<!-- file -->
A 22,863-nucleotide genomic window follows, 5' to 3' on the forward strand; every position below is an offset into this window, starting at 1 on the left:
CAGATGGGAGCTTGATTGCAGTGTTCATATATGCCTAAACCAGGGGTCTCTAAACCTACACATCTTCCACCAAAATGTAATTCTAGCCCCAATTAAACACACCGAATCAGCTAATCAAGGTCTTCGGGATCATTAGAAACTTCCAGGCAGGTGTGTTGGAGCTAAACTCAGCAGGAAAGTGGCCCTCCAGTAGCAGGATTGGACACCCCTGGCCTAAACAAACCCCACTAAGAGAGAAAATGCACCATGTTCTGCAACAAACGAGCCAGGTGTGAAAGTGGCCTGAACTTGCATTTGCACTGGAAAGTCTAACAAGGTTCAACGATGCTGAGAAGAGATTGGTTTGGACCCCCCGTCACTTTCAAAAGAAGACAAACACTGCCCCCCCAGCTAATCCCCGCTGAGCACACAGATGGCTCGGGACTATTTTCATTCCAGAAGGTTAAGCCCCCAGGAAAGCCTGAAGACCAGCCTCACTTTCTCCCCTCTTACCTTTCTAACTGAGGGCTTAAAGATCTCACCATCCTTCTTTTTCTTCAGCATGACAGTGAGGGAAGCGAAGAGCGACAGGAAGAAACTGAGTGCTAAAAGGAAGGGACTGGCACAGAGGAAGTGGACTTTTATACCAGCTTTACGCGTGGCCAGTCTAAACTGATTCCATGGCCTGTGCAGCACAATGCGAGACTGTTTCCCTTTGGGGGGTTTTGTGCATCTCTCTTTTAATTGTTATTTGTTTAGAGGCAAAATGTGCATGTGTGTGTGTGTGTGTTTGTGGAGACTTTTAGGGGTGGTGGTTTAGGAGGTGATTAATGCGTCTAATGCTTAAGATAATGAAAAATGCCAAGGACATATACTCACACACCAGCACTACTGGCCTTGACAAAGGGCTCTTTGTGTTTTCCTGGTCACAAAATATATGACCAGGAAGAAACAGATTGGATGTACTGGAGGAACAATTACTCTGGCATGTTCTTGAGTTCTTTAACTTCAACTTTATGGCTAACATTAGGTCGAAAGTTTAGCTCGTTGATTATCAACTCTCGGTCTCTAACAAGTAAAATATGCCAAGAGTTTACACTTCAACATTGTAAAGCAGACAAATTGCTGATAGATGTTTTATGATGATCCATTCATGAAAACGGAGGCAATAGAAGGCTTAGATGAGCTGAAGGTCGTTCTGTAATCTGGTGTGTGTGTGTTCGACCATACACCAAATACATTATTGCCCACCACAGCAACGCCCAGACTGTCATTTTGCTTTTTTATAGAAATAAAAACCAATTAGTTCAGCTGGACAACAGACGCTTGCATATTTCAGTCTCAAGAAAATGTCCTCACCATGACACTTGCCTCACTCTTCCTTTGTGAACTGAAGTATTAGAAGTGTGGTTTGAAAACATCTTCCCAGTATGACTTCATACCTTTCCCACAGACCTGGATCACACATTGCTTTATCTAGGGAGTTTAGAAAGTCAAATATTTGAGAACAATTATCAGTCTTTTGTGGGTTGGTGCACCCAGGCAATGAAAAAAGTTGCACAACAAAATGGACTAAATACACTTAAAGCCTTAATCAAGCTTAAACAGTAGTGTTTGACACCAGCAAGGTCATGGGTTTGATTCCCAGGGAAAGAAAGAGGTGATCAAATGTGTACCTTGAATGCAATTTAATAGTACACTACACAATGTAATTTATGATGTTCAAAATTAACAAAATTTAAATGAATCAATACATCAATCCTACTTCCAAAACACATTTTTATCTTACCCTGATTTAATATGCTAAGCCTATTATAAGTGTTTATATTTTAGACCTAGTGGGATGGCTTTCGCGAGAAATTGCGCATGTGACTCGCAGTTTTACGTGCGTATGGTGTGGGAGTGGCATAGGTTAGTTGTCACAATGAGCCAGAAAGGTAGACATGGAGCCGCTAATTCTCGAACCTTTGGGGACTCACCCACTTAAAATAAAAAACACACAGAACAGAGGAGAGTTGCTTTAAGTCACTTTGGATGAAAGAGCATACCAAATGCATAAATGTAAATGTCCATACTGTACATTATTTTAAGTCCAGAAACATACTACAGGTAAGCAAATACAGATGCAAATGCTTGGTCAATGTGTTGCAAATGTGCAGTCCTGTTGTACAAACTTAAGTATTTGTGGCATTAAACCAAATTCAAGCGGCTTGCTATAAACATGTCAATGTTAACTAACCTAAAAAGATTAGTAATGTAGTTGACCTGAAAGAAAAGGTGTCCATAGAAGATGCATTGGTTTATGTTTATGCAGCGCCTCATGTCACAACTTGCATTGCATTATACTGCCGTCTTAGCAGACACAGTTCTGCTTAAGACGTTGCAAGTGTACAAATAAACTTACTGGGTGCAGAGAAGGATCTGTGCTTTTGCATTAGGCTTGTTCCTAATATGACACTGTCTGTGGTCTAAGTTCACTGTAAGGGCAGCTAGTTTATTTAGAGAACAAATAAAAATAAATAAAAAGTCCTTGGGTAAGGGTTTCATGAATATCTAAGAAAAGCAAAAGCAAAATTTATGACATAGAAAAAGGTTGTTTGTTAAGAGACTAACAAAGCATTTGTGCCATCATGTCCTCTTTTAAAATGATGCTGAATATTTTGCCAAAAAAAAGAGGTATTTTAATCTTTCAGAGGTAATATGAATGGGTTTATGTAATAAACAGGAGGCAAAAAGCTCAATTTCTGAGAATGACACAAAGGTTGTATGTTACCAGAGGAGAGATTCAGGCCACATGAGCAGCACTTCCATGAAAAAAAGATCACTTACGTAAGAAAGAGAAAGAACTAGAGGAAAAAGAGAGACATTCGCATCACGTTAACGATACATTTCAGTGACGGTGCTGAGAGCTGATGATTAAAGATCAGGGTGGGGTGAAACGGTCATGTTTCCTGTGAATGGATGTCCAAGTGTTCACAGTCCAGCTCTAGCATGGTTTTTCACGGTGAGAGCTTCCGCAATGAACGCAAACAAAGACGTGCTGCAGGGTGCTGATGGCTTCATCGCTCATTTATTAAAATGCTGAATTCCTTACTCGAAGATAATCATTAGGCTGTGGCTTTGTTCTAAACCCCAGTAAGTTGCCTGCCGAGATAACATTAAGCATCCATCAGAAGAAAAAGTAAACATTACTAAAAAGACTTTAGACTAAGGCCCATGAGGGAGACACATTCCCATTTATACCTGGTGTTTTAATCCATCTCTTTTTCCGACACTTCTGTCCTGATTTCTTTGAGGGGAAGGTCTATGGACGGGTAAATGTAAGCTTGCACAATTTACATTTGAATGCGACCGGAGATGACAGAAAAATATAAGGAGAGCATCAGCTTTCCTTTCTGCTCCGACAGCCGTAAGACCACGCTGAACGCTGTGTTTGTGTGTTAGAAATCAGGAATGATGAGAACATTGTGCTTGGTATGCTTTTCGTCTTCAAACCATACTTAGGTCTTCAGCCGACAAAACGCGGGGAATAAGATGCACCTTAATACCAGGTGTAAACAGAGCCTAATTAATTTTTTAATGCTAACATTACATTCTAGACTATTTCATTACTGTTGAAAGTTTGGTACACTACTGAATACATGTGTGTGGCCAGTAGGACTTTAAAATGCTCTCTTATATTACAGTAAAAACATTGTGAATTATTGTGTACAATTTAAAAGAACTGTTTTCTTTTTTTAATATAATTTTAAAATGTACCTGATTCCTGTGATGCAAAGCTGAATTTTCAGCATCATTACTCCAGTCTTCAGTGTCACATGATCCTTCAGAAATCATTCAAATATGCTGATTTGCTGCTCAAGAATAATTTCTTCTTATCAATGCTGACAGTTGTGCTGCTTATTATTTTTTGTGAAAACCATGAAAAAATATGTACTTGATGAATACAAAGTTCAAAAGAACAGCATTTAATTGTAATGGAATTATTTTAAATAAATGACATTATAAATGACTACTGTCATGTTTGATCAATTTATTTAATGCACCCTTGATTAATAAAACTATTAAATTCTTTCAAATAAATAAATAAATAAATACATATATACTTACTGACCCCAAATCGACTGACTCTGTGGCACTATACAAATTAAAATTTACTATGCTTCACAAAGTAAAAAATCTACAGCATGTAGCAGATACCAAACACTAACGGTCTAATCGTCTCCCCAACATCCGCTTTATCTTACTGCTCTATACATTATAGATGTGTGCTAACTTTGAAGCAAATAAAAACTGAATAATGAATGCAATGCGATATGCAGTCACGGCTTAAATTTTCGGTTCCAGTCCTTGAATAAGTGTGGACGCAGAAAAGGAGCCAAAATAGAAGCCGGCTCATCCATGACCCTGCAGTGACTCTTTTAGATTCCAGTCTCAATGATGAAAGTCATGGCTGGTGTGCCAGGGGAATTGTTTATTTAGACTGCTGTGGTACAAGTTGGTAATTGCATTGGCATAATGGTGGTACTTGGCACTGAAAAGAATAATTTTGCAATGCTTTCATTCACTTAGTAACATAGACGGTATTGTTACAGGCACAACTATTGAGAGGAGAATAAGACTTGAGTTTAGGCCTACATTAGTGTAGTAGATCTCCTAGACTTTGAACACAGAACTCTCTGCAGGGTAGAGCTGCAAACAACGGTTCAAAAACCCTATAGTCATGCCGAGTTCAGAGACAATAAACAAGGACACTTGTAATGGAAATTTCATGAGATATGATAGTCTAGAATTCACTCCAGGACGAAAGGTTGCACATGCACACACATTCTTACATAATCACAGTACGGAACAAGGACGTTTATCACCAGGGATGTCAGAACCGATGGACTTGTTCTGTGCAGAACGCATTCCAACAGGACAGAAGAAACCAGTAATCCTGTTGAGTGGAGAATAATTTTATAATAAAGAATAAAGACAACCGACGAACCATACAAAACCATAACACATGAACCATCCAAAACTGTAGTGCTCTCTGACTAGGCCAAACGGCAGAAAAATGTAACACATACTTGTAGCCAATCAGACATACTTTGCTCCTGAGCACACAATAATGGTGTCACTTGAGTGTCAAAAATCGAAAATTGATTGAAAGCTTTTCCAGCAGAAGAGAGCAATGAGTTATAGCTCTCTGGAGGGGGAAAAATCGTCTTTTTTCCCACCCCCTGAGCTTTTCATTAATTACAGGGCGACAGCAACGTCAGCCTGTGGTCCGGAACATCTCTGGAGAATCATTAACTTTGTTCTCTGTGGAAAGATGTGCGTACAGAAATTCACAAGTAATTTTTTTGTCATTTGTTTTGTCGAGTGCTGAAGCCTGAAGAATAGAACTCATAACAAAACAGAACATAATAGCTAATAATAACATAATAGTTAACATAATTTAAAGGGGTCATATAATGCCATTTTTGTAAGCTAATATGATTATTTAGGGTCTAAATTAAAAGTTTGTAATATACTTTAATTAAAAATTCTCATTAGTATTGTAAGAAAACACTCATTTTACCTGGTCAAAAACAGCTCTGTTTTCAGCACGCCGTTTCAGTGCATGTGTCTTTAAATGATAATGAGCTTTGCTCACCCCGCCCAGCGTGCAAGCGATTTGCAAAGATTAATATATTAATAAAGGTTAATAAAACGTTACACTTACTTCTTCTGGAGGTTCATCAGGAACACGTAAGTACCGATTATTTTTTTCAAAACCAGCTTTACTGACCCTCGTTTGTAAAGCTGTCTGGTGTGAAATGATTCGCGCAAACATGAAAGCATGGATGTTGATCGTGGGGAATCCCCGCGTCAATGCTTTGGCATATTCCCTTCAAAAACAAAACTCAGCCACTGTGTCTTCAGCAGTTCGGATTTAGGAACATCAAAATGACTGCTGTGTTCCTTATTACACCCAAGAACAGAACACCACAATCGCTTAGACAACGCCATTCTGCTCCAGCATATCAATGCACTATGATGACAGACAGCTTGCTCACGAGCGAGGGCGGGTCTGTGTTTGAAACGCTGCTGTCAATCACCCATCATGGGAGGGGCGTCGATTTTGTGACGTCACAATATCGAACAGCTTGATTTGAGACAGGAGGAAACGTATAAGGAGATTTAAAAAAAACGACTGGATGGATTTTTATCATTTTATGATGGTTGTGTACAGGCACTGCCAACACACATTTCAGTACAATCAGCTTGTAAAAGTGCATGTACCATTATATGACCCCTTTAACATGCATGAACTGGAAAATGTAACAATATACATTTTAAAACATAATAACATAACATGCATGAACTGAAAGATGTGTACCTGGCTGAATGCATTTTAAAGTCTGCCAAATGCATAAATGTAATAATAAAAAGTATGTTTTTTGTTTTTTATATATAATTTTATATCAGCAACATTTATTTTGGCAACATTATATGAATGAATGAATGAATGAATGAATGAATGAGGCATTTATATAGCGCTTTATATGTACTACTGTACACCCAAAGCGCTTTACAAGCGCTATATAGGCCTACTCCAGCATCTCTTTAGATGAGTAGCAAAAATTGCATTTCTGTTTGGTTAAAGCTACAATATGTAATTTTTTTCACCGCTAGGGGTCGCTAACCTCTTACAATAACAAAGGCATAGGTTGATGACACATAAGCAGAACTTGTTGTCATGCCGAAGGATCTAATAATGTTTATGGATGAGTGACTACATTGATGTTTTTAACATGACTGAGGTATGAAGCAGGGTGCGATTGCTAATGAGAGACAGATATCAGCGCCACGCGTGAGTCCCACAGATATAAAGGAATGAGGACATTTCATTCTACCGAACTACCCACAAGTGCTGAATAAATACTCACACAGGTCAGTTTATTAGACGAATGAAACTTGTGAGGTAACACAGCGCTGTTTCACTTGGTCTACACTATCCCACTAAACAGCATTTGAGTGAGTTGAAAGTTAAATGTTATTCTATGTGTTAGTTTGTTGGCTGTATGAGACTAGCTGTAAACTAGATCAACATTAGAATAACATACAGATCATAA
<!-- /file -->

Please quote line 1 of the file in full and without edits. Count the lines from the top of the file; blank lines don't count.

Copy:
A 22,863-nucleotide genomic window follows, 5' to 3' on the forward strand; every position below is an offset into this window, starting at 1 on the left: